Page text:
The Top 5 Types of Acne and How to Get Rid of Acne Once and for All
Acne, the bane of many adolescents and adults alike, is an exceedingly prevalent skin condition that affects millions worldwide.
Beyond being a source of frustration and self-consciousness, acne can significantly impact one's physical and emotional well-being. Yet, understanding acne involves delving beyond its surface-level appearance. When it comes to finding the right remedy for your acne issues, it’s important to know and understand the diverse range of acne types, as each type has its own distinct causes and treatment strategies.
In this blog, we’ll be covering just that, so that you can be better equipped to take action that will lead you to clearer and healthier skin. If you’re ready to find the solutions to manage your own acne, join us in today’s blog as we navigate the intricate world of acne, one pimple at a time.
What is acne?
Before we dive into the specific types of acne, we’re first going to give you a general breakdown of acne and its causes. Acne is defined as a chronic skin disorder characterized by the formation of various types of pimples, such as blackheads, whiteheads, pustules, cysts, and nodules, often accompanied by inflammation and redness.
While it may seem like a mere cosmetic concern, acne's impact extends far beyond the surface of the skin, affecting an individual's self-esteem, mental well-being, and overall quality of life.
To better comprehend the intricacies of acne, let’s go a little deeper into the parts of the skin that are related to acne. Certain areas of your skin contain what are called sebaceous glands, which are tiny but mighty organs nestled within each hair follicle. These sebaceous glands are responsible for producing sebum, an oily substance that serves as a natural skin lubricant. Sebum is essential for maintaining skin hydration and creating a protective barrier that keeps external aggressors out. Although sebum serves the essential function of forming a protective and hydrating barrier for the skin, when its production is out of balance and/or the skin’s cleanliness is not maintained well, the risk for acne breakouts increases dramatically.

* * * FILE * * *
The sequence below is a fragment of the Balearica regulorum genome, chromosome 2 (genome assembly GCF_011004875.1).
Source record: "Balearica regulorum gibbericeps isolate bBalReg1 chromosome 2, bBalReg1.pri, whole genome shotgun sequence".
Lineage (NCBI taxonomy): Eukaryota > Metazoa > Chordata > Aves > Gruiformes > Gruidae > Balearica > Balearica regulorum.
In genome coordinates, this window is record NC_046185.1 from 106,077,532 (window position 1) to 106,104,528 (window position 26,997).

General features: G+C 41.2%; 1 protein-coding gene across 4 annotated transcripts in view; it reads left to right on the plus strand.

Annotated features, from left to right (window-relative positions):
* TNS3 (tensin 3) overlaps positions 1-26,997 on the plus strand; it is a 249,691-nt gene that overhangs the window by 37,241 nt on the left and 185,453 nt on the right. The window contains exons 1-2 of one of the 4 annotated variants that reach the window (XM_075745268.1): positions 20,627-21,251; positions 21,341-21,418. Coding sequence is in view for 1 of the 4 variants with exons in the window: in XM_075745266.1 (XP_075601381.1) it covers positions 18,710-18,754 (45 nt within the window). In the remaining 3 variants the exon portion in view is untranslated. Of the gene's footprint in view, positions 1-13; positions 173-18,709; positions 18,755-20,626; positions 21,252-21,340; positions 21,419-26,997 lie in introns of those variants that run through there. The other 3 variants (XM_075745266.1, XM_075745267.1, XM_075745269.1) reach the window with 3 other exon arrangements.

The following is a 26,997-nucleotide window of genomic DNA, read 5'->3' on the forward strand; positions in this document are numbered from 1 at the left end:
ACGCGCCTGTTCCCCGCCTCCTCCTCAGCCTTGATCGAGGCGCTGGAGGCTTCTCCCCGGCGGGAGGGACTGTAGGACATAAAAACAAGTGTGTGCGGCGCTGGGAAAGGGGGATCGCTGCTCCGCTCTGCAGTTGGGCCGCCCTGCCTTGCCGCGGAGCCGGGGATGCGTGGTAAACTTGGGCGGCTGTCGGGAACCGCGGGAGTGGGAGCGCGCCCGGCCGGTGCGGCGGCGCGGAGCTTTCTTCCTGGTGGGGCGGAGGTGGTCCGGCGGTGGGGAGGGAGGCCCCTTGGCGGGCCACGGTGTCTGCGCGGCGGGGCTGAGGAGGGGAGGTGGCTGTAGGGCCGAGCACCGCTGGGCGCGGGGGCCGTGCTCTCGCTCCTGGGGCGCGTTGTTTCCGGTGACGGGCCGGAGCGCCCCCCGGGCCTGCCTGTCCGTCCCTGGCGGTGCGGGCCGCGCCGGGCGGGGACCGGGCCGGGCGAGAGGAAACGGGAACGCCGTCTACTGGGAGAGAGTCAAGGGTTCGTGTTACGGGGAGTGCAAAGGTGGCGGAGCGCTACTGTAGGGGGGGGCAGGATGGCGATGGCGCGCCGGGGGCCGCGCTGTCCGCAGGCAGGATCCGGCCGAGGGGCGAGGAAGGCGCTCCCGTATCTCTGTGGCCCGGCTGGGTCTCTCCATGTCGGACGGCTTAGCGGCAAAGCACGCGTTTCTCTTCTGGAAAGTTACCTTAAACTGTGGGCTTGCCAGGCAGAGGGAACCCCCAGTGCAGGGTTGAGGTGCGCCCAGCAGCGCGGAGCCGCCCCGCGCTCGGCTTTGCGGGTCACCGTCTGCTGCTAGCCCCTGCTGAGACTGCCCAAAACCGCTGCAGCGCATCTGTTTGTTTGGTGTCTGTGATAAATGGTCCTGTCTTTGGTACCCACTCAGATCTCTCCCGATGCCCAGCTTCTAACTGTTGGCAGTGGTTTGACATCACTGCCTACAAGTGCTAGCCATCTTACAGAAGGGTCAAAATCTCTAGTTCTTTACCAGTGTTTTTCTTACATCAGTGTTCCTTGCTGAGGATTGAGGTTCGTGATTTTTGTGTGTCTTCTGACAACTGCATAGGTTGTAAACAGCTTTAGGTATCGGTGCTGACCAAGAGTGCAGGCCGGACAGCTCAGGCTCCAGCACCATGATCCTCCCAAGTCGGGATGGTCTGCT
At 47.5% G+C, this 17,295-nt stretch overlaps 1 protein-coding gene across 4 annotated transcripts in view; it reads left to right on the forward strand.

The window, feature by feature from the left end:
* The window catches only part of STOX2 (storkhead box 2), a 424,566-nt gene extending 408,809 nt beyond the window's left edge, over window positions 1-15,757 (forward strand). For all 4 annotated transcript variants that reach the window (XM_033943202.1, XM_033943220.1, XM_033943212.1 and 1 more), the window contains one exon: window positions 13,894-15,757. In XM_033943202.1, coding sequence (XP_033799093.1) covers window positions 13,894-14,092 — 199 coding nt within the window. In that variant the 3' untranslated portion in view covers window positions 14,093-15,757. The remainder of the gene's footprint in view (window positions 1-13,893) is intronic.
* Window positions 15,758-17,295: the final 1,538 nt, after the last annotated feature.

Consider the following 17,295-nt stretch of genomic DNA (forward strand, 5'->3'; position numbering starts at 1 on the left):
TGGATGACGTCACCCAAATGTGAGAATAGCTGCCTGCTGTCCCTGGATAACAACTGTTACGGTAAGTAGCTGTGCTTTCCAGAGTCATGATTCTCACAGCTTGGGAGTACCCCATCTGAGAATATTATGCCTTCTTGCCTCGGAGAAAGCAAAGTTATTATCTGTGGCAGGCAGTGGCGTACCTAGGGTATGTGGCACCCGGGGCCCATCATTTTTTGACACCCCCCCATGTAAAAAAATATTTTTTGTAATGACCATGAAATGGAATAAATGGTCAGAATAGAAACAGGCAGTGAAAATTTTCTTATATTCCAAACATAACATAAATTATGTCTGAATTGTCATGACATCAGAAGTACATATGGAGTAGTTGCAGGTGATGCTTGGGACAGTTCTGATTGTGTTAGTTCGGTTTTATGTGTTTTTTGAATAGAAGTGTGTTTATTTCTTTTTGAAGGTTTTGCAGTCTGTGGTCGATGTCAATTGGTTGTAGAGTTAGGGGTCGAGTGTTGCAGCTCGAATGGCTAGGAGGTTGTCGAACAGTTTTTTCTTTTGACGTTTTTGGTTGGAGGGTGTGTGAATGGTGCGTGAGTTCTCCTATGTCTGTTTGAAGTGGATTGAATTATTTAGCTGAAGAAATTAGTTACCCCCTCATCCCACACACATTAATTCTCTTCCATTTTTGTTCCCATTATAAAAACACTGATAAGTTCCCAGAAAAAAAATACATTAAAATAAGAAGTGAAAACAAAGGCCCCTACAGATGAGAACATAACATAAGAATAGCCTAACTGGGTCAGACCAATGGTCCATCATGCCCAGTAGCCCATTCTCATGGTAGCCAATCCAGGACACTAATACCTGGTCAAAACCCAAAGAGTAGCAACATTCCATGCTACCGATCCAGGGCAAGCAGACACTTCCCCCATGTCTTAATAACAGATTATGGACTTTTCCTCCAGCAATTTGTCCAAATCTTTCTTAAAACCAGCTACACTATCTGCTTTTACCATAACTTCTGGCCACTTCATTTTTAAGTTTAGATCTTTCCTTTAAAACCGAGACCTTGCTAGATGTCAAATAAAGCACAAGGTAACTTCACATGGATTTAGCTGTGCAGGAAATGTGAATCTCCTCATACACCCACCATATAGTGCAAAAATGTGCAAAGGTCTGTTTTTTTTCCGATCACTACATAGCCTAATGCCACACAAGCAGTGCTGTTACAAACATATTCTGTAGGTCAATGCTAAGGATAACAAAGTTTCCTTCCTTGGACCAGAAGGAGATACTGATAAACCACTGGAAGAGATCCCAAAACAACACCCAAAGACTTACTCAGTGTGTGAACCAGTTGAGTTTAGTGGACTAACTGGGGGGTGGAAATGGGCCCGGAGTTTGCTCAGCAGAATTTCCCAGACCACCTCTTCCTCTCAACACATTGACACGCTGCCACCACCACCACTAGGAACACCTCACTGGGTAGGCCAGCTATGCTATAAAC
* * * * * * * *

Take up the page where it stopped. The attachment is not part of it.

Let us explain what the relationship between sebaceous glands, hair follicles, and acne is. Hair follicles, which cover our bodies, house the hair shaft and are connected to sebaceous glands. Normally, sebum flows through the hair follicle to reach the skin's surface, moisturizing and shielding the skin along the way. However, trouble brews when this process goes awry.